Clinical Practices: Harvard Eye Associates, Laguna Hills, California, and Jules Stein Eye Institute, University of California, Los Angeles
Claim to Fame: Successfully navigating an exit from a company after 10 years of persistence
CRST: What prompted you to get involved with developing a technology to improve physician contact with patients?
John A. Hovanesian, MD: I observed that the primary outcome measure for many treatments is one that only patients can report. For example, we can measure their refractive errors and visual acuity after premium IOL implantation, but their opinions on the outcomes are more important.
It also became clear early in the history of premium IOLs that problems with doctor-patient communication were negatively affecting the adoption of these lenses. MDbackline was developed as an electronic means of educating patients and assessing their level of interest to increase their access to technology and improve follow-up.
CRST: Once the software had been developed, how did you market it?
Dr. Hovanesian: The first step was to see where and how it worked. We put the software to use in my practice, but to avoid bias I asked colleagues to try it as well. I knew that for the software to be successful, it would have to work for small and large practices.
Once my coworkers at MDbackline and I confirmed that the software could enhance the practice, we began offering it to more people. Of course, we started with the individuals we knew best.
We never hired a big marketing firm. Instead, we spoke at meetings and published articles in the trade press, including in CRST.
CRST: As the company gained momentum, how did you expand its scope and integrate new features?
Dr. Hovanesian: One of the most important things for any company is to focus on customers and identify what they want. Even if you are your own customer, as in my case, it is important to recognize your own biases. I used my preferences as a guide but prioritized listening to customers. That helped us determine which features were most useful.
CRST: How important is industry partnership for surgeons who are interested in starting their own businesses?
Dr. Hovanesian: It’s crucial. I think doctors often feel suspicious of industry and think their motivation is strictly to sell more product and make money off us. It is a them-versus-us mindset. As I got to know people in the industry, I discovered that it’s them and us together and that their motivation is to come up with better treatments. They genuinely want feedback.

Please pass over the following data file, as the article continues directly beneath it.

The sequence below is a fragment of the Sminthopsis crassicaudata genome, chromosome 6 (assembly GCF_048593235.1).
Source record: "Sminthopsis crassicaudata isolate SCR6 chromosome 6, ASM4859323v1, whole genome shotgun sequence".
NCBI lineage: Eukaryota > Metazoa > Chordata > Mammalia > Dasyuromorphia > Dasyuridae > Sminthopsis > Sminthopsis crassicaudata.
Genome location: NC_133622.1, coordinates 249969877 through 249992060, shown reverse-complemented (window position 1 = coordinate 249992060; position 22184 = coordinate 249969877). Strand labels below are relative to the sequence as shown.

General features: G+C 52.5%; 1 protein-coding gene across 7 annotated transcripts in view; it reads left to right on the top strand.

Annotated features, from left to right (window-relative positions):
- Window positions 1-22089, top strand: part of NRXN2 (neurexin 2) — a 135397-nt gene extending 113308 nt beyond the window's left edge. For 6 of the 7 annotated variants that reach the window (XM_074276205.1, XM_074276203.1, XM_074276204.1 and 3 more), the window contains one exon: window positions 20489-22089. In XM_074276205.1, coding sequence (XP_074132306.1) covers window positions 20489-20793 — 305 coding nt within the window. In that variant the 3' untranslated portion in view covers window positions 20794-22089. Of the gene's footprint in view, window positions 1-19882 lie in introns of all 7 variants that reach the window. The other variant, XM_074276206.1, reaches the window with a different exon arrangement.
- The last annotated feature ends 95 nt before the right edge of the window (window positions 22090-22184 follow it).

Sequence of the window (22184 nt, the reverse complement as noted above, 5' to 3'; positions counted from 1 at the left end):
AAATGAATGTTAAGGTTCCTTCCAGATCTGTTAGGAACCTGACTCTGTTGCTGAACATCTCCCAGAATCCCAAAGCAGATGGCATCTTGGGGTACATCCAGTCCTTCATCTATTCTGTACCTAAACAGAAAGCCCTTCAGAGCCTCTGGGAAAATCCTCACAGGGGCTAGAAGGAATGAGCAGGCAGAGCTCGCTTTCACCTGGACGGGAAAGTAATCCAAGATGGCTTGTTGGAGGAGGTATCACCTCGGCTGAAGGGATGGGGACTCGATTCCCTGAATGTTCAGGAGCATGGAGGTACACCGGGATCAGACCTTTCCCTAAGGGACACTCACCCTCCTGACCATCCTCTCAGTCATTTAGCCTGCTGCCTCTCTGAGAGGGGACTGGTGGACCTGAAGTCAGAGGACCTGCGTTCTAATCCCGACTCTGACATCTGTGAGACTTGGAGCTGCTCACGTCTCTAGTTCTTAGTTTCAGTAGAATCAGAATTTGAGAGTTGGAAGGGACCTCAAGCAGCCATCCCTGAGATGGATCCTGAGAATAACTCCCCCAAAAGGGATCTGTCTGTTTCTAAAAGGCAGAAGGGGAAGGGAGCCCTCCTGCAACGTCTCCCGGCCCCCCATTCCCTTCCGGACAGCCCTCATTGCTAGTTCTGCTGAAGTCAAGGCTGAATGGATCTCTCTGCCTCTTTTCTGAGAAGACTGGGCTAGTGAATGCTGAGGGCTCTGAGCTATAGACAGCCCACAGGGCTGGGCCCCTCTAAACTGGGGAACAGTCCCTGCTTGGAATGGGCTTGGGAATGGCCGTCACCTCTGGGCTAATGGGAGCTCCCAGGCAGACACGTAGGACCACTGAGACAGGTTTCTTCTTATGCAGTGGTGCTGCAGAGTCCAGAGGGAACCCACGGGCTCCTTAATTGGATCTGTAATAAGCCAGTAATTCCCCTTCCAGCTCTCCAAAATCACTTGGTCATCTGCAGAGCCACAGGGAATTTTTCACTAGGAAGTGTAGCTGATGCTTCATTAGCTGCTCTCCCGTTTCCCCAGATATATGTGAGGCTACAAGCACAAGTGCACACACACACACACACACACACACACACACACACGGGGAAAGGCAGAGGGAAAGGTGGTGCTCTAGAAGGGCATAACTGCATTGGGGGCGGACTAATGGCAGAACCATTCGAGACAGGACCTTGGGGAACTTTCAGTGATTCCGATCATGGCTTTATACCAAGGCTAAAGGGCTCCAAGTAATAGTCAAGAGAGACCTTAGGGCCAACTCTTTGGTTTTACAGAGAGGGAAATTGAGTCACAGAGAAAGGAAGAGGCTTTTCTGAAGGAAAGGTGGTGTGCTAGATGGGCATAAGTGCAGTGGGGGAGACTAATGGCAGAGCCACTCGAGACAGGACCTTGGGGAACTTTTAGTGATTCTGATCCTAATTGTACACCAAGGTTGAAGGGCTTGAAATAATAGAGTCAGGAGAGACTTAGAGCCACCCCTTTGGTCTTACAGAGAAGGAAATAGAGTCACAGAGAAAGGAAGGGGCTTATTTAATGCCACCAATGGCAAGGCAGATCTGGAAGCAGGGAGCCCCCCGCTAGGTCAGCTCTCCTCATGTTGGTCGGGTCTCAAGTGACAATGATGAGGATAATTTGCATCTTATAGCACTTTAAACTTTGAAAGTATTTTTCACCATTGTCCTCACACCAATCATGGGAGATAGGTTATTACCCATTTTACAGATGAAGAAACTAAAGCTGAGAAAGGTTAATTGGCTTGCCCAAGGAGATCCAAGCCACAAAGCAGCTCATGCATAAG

CRST: What advice do you have for entrepreneurs who are seeking financial backing and industry support?
Dr. Hovanesian: Be aware of your product’s shortcomings from the customer’s and industry’s perspectives. Listen to outsiders. My mother used to say, “It takes somebody who really loves you to tell you your breath stinks.” You need to hear if your product is not what anyone wants. It allows you to develop a better solution for your customer and potential industry partner.
CRST: You had a successful exit from MDbackline after 10 years. Why did you take that step, and what did the process look like?
Dr. Hovanesian: It is good to start a company with the end in mind, asking yourself what your objectives are. At the outset, I asked myself if I wanted to run a software company for the rest of my career or just grow it and hand it off. As a company founder, it is important to know when to get out of the way. I realized that, at some point, I would need a partner for MDbackline to reach its full potential.
It became apparent that MDbackline could increase the number of patients benefitting from premium IOLs, which led primarily IOL manufacturers to become interested in acquiring the software. Ultimately, the company was sold to Alcon. I used my common sense and had some professional representation when necessary to help me avoid pitfalls.
CRST: How did the experience change the way you practice?
Dr. Hovanesian: I learned that some of the best innovations are things we doctors come up with. I also learned that we can change the practice of medicine if we have an idea and a willingness to pursue it. I encourage others who have an idea they feel is too good to pass up to pursue their dreams but be realistic about what it will take. My experience has made me a more valuable board member for companies and a more valuable physician for my patients. I have tools I didn’t have before. I also feel fulfilled because my career has not been about just treating patients but also about creating something a little bigger.
CRST: Which traits are integral to an entrepreneur’s success?
Dr. Hovanesian: Persistence is the most important attribute of a successful entrepreneur. There are times when it seems as though nothing is going to work out and the best thing you could do is pull the plug. You’ve run into nothing but dead ends. Digging back in, redoubling your efforts, and working with the problems is how you find a solution.